YANBU. I have the same thing with my narc mother. She very passive aggressively says things like this to my dds. I now just completely ignore her when she says things like this, and say to the kids "We'll see," when they start getting excited. I will then later explain to them that w probably won't be doing xy and z that nanny said. DD1 has started to cotton on a bit now as she says, "Nanny annoys you doesn't she mummy". I explained to her that nanny doesn't always give me the space I ask for, and that's not a nice thing to do to someone. Everyone is entitled to their own space. It's harder to get dd2 who is 6 to understand but I just go down the route of mummy says no and what mummy says is law. wink I can imagine it can be hard with a 3 year old but again like with my dd2 what you say goes and that's kind of the end of it.

Ticklemonster2 Mon 15-Jul-13 15:59:18

Thanks Regina, I have played it down so far and hoping that my son won't make an issue of it. He is never that bothered to go as I think he finds them to pushy (he is a really laid back little boy).
It's got on my pip as I felt it was manipulative and comes on the back of a recent upset over weird things they've been telling him (which he started repeating to us) ie that he's only allowed to love daddy etc.
As much as i want my son to be happy, I don't want him thinking he makes the decisions in this house, or that its ok for relatives to blatantly undermine. He is 3 and very impressionable.

RawCoconutMacaroon Mon 15-Jul-13 16:08:25

"He's only allowed to love daddy"!!! Any relative that said that to my toddler would be having little or no contact with my child. Certainly not 3 visits a week!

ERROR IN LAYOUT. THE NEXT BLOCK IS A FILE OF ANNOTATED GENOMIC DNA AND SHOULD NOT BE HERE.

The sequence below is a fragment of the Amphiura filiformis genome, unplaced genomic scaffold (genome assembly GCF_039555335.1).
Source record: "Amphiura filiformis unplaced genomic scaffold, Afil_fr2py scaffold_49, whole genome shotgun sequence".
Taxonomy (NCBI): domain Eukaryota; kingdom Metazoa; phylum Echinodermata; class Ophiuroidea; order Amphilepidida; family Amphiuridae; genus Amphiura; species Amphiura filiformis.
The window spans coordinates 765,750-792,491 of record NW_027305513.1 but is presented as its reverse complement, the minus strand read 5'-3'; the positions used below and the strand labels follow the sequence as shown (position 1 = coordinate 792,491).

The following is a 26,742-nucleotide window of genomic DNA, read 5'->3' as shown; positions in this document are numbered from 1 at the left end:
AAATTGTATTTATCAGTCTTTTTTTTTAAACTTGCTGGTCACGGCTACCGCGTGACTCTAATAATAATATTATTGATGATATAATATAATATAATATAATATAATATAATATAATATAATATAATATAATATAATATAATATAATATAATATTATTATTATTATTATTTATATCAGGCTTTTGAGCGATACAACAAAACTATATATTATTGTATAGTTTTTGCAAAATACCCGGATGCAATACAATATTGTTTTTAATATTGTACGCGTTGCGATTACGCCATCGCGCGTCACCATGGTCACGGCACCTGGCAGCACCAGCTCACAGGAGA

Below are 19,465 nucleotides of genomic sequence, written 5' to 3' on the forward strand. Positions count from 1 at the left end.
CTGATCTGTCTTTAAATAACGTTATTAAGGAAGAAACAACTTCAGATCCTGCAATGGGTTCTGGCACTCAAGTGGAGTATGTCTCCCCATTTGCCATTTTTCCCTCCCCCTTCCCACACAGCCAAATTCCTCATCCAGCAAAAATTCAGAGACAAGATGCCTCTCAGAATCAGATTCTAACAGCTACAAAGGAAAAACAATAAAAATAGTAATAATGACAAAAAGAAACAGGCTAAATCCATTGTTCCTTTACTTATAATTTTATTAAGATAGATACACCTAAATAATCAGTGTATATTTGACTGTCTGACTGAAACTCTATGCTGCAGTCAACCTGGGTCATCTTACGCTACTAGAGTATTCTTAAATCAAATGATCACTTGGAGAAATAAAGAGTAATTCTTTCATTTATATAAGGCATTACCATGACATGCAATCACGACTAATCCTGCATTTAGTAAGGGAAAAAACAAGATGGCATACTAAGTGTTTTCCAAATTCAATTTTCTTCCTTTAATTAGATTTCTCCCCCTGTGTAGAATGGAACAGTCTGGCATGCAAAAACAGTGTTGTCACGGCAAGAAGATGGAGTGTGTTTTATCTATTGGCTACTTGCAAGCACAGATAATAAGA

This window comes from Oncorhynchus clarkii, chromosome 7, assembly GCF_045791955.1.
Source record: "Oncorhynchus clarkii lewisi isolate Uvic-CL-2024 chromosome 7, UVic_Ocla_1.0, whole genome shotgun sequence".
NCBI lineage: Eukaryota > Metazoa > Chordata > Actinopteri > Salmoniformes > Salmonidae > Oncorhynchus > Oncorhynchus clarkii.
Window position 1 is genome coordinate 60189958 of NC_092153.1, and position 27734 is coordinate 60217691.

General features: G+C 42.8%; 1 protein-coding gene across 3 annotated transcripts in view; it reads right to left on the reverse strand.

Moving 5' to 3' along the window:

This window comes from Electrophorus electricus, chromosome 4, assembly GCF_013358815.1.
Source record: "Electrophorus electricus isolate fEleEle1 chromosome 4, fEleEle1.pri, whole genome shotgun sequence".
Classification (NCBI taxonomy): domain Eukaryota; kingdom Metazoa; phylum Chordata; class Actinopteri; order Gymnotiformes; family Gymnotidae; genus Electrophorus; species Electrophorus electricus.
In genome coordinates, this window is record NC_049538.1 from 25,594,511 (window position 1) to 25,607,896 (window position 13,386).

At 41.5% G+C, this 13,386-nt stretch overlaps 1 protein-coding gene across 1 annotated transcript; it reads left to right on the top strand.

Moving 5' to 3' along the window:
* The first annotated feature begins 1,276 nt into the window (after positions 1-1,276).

Dackyduddles Mon 15-Jul-13 16:12:27

Does dh support you?

If so you need to clearly state with examples ready why the present situation exists. Then leave them alone.

They are loons. I'm not reading your history on this either.

UnexpectedStepmum Mon 15-Jul-13 16:22:49

I remember your thread. Have you or your DH explained why you are not letting the GPs see your DS unsupervised, or did you just stop it? If you did tell them why then they are even more out of order, and I would be having a word or asking DH to do so. If you haven't, you are being a bit U to expect them to understand. FWIW I thought they sounded nasty and bonkers last post and this may well underline that. What does your DH think now?

IneedAsockamnesty Mon 15-Jul-13 16:27:45

The op was perfectly clear that her and her DH have agreed no unsupervised contact.

That's enough to go on, both parents including the one who the gc's belong to have said no to unsupervised contact.

Clear enough to know dh agrees with this clear enough to know both parents don't want it happening